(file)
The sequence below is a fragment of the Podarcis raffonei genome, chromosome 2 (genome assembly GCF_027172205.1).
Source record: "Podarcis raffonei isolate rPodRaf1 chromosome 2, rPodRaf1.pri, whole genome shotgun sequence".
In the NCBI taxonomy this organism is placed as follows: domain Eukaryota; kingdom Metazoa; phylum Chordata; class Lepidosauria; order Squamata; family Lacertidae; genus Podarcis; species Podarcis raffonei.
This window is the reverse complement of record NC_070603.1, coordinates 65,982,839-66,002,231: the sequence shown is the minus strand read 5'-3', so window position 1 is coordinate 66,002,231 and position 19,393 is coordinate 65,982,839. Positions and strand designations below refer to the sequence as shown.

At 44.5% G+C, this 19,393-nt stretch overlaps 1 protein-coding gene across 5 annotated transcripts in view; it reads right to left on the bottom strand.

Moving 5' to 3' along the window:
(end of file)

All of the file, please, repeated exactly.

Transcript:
The sequence below is a fragment of the Podarcis raffonei genome, chromosome 2 (genome assembly GCF_027172205.1).
Source record: "Podarcis raffonei isolate rPodRaf1 chromosome 2, rPodRaf1.pri, whole genome shotgun sequence".
In the NCBI taxonomy this organism is placed as follows: domain Eukaryota; kingdom Metazoa; phylum Chordata; class Lepidosauria; order Squamata; family Lacertidae; genus Podarcis; species Podarcis raffonei.
This window is the reverse complement of record NC_070603.1, coordinates 65,982,839-66,002,231: the sequence shown is the minus strand read 5'-3', so window position 1 is coordinate 66,002,231 and position 19,393 is coordinate 65,982,839. Positions and strand designations below refer to the sequence as shown.

At 44.5% G+C, this 19,393-nt stretch overlaps 1 protein-coding gene across 5 annotated transcripts in view; it reads right to left on the bottom strand.

Moving 5' to 3' along the window: